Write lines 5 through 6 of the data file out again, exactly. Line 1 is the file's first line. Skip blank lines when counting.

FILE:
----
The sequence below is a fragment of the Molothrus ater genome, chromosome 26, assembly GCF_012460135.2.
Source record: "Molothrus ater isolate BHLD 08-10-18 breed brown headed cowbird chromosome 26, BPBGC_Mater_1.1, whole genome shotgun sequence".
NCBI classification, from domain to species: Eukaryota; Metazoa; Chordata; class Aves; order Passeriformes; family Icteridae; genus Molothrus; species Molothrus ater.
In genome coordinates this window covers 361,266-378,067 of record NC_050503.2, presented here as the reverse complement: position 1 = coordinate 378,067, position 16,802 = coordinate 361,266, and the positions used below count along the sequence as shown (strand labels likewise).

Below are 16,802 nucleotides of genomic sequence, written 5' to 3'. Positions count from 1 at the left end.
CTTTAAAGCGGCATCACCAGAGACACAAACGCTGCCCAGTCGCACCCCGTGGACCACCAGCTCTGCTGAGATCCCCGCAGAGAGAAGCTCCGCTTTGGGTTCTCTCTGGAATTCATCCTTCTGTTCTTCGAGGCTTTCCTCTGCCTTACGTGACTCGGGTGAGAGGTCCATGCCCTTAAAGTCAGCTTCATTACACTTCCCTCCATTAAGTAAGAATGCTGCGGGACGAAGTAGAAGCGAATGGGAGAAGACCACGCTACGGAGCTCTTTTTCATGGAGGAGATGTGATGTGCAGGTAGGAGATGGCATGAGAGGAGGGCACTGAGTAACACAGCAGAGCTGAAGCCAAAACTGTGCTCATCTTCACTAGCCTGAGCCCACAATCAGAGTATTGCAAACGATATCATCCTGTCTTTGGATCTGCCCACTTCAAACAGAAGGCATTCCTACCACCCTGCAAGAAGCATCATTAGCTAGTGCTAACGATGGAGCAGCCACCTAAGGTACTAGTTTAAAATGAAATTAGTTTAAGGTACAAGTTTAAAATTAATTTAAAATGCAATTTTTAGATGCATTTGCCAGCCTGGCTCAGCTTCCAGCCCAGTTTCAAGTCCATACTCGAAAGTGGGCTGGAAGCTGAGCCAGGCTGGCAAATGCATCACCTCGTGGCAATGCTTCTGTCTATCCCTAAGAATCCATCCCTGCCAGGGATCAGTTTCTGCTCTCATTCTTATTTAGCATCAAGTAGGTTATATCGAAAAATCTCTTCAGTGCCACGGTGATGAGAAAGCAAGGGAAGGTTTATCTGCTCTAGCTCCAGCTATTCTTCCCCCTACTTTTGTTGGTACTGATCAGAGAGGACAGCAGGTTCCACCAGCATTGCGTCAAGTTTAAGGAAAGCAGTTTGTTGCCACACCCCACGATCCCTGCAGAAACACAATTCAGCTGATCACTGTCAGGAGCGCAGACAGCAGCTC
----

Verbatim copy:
Below are 16,802 nucleotides of genomic sequence, written 5' to 3'. Positions count from 1 at the left end.
CTTTAAAGCGGCATCACCAGAGACACAAACGCTGCCCAGTCGCACCCCGTGGACCACCAGCTCTGCTGAGATCCCCGCAGAGAGAAGCTCCGCTTTGGGTTCTCTCTGGAATTCATCCTTCTGTTCTTCGAGGCTTTCCTCTGCCTTACGTGACTCGGGTGAGAGGTCCATGCCCTTAAAGTCAGCTTCATTACACTTCCCTCCATTAAGTAAGAATGCTGCGGGACGAAGTAGAAGCGAATGGGAGAAGACCACGCTACGGAGCTCTTTTTCATGGAGGAGATGTGATGTGCAGGTAGGAGATGGCATGAGAGGAGGGCACTGAGTAACACAGCAGAGCTGAAGCCAAAACTGTGCTCATCTTCACTAGCCTGAGCCCACAATCAGAGTATTGCAAACGATATCATCCTGTCTTTGGATCTGCCCACTTCAAACAGAAGGCATTCCTACCACCCTGCAAGAAGCATCATTAGCTAGTGCTAACGATGGAGCAGCCACCTAAGGTACTAGTTTAAAATGAAATTAGTTTAAGGTACAAGTTTAAAATTAATTTAAAATGCAATTTTTAGATGCATTTGCCAGCCTGGCTCAGCTTCCAGCCCAGTTTCAAGTCCATACTCGAAAGTGGGCTGGAAGCTGAGCCAGGCTGGCAAATGCATCACCTCGTGGCAATGCTTCTGTCTATCCCTAAGAATCCATCCCTGCCAGGGATCAGTTTCTGCTCTCATTCTTATTTAGCATCAAGTAGGTTATATCGAAAAATCTCTTCAGTGCCACGGTGATGAGAAAGCAAGGGAAGGTTTATCTGCTCTAGCTCCAGCTATTCTTCCCCCTACTTTTGTTGGTACTGATCAGAGAGGACAGCAGGTTCCACCAGCATTGCGTCAAGTTTAAGGAAAGCAGTTTGTTGCCACACCCCACGATCCCTGCAGAAACACAATTCAGCTGATCACTGTCAGGAGCGCAGACAGCAGCTC